In so-called internal alchemy (neidan), the language of cinnabar and its preparations is highly symbolic. Generally, though, it represents the combining of yin and yang energies—a process that takes place in the lower "cinnabar field" (dantian, the lowest of three energy centers in the body, located in the region of the navel) through breathing techniques. ultimately such practices are thought to result in the spiritual immortality of the practitioner.

Confucian Classics

The traditional Chinese scholar was expected to master the four books and five classics. The Four Books are the four basic texts of Confucianism— the Analects, the Book of Mencius, the Great Learning, and the Doctrine of the Mean. These four were the basis for the imperial examination system between 1313 and 1905. The Five Classics were works of even greater antiquity—the Book of Odes (Shi Jing), the Book of History (Shu Jing), the Book of Rites (Li Ji), the Spring and Autumn Annals (Chun Qiu), and the Book of Changes (Yijing). The Books of History and Rites, and the Spring and Autumn Annals were traditionally attributed to Confucius. A sixth classic, the Book of Music, has been lost.


Confucianism is an indigenous Chinese philosophy and moral code that, among other tenets, puts great emphasis on maintenance of proper social relations. Today Confucianism is a religion with a mere handful of temples, a faith with virtually no distinct followers, and a philosophy associated with a bygone era, that of imperial China. How, then, can we say it continues as a living tradition that lies at the heart of the East Asian worldview?

Traditionally grouped together with Buddhism and Daoism as one of the three "Chinese" religions, Confucianism pales when compared to the other two as a complex religious system. Certainly it sparks little religious fervor in its adherents. But looking at Confucianism on its own terms will help us understand its continuing importance.

Confucianism is certainly a major strand of Chinese history, associated with the teachings of Confucius (551-479 b.c.e.), who lived during the Spring and Autumn period (722-481 b.c.e.), and his followers. The period was one of disintegrating political entities, constant warfare, and competing schools of thought. Confucius was simply one of the teachers often hired by the rulers of the states in northern China. Confucius emphasized certain points in his teachings. First, he held up rulers of the past, especially the founders of the Zhou dynasty, King Wen, King Wu, and the duke of Zhou, as exemplary models of righteousness. These leaders were successful because they had modeled themselves on the sage kings of the past, so contemporary leaders should do the same and follow the lead of the Zhou kings. Confucius tried to reform society through teaching ancient wisdom.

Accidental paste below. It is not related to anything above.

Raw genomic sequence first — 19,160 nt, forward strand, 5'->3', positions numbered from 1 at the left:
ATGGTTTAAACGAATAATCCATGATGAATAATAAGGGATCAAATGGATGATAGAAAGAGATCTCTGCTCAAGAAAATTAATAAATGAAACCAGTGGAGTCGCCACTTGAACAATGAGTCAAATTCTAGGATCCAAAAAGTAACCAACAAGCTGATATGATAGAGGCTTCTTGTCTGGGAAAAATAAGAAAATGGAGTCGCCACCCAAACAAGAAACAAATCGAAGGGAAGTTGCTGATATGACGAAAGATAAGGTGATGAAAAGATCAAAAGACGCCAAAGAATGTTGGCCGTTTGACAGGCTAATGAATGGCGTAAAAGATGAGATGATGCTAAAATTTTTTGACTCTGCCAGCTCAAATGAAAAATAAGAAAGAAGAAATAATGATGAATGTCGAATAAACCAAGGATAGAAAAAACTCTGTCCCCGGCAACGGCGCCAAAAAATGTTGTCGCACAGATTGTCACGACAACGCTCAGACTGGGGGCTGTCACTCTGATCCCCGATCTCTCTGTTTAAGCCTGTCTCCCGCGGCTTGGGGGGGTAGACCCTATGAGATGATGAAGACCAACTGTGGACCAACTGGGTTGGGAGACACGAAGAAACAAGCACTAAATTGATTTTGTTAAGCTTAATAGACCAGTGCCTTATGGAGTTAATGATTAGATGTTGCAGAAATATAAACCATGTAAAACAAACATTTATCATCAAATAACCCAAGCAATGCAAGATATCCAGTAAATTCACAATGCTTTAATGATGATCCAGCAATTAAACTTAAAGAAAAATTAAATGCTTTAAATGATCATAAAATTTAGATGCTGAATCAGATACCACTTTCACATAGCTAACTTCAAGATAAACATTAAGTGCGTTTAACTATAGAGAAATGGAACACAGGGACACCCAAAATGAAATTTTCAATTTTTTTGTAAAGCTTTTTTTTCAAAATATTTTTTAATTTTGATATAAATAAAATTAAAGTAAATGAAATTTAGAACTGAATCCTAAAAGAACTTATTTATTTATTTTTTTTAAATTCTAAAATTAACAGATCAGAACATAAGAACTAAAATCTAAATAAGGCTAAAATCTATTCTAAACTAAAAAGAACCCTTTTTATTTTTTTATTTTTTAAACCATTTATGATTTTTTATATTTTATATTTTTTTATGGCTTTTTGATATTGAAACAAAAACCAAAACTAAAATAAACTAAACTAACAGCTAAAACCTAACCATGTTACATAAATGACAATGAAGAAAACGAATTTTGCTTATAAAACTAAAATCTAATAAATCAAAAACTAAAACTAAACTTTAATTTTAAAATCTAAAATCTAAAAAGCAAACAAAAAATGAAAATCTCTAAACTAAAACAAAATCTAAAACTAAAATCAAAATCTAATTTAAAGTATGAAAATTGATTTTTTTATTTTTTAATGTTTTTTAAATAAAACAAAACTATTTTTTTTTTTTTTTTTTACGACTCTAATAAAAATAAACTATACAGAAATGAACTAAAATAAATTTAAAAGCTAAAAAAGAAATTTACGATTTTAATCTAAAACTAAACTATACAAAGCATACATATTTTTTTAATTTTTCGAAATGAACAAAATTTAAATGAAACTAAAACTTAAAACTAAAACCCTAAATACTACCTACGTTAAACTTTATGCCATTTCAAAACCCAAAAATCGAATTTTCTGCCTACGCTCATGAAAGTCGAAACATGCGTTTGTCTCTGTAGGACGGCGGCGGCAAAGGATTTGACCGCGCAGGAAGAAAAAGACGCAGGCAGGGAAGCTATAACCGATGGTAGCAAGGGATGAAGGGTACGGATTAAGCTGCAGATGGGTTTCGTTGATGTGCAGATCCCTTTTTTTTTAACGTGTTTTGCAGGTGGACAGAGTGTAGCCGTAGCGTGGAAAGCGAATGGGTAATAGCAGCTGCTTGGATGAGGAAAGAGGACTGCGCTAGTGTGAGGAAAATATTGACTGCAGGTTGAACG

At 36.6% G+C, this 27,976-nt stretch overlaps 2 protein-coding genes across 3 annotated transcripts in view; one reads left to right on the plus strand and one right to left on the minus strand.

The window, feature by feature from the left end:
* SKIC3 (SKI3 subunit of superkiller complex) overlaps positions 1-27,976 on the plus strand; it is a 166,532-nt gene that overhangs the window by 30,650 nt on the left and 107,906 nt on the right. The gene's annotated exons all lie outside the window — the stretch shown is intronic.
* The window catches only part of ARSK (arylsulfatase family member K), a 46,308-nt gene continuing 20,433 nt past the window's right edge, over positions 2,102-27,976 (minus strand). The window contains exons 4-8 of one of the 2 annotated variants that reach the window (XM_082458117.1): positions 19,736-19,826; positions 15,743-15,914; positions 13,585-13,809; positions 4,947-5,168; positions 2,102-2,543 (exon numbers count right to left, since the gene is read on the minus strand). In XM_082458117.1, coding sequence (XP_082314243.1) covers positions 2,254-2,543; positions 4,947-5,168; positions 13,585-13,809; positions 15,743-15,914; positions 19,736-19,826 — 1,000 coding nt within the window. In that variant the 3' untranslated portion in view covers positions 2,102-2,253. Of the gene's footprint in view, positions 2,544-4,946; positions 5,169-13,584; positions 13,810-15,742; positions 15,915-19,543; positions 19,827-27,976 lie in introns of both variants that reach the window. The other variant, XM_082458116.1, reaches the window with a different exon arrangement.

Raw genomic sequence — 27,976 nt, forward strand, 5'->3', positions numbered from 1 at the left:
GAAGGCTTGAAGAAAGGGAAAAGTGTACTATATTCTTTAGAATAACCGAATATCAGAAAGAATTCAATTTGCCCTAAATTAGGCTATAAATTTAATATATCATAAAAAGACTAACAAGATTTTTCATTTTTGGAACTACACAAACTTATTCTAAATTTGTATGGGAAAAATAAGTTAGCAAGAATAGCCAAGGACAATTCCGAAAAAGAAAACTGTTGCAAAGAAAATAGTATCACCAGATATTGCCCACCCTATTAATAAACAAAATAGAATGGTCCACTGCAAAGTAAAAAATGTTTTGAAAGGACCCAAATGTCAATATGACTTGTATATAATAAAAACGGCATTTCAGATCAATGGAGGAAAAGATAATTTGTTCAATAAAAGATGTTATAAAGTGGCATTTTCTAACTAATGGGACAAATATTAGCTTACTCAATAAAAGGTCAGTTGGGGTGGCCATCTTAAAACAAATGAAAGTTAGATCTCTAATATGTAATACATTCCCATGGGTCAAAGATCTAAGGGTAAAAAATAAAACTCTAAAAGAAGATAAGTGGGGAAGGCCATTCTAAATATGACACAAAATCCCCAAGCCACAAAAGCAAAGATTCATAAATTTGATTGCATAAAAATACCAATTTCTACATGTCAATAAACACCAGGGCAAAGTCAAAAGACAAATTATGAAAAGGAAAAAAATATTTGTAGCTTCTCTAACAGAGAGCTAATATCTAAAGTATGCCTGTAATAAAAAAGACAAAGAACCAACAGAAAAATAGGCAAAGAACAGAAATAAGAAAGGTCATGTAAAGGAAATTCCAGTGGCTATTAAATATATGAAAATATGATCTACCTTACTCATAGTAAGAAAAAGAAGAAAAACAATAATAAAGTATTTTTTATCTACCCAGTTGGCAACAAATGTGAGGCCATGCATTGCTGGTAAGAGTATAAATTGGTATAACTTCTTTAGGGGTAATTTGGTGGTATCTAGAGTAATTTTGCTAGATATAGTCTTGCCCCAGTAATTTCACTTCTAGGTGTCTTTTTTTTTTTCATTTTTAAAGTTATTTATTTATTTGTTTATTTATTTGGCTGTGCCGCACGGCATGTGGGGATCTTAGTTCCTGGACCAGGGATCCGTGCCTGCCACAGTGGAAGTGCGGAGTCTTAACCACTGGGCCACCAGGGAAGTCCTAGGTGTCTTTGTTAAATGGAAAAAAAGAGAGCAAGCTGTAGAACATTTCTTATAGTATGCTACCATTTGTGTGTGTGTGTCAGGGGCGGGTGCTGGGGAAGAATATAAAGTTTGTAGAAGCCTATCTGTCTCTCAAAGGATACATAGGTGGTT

What was at the heart of Confucius’s teachings? He emphasized, first, the importance of ren, or humaneness. This kind of virtue was not limited to the ruling classes; instead, any person of commitment could strive to attain the virtue of humanity. In addition, Confucius taught the importance of empathy and reciprocity. The goal was for the individual to attain the status of a true gentleman (junzi), an idealized individual who embodied learning and virtue.

Confucius’s teachings might have died with him, for his followers constituted a mere handful. But the disciples succeeded in writing down many of his teachings, and these in turn were picked up by a group known as the ru, or ritual specialists. Henceforth Confucianists were known as rujia, the school of ru.

The second great spur to growth was provided by Mencius (Mengzi), the second great sage in the Confucian tradition, who is believed to have lived in the fourth century b.c.e. Like Confucius he was a thinker who gave advice to rulers. He was also a seasoned street fighter in the contest of ideas that characterized his times. He argued with such schools as the legalists, proponents of raw power, and the Daoists, who advocated nonaction. Mencius emphasized that each person contained the seeds of goodness, which could be nurtured. Once a ruler found such energy within, he would be able to rule by example.

The third great sage of Confucianism was Xunzi, who lived in the fourth-third centuries b.c.e., a time just prior to the eventual unification of China under the Qin emperor. Xunzi disagreed with Mencius concerning human nature, which he considered to be fundamentally evil; however, through cultivation one could become good. In order to achieve this transformation Xunzi emphasized education and especially knowledge of Confucian ritual.


The Qin dynasty (221-206 b.c.e.) had banned Confucius’s writings. By the Han period (206 B.C.E.-220 c.e.) the followers of Confucius were determined to make Confucian thought the official state dogma. They accomplished this by subtly grafting other theories onto a core set of Confucian social ethics. They did not, in other words, seek to discredit other schools completely. They simply appropriated elements from the different sources. The Han scholars also excelled in collecting texts from the past and in writing histories. By the end of the Han period the stage was set for the complete domination of the Confucian way as state policy.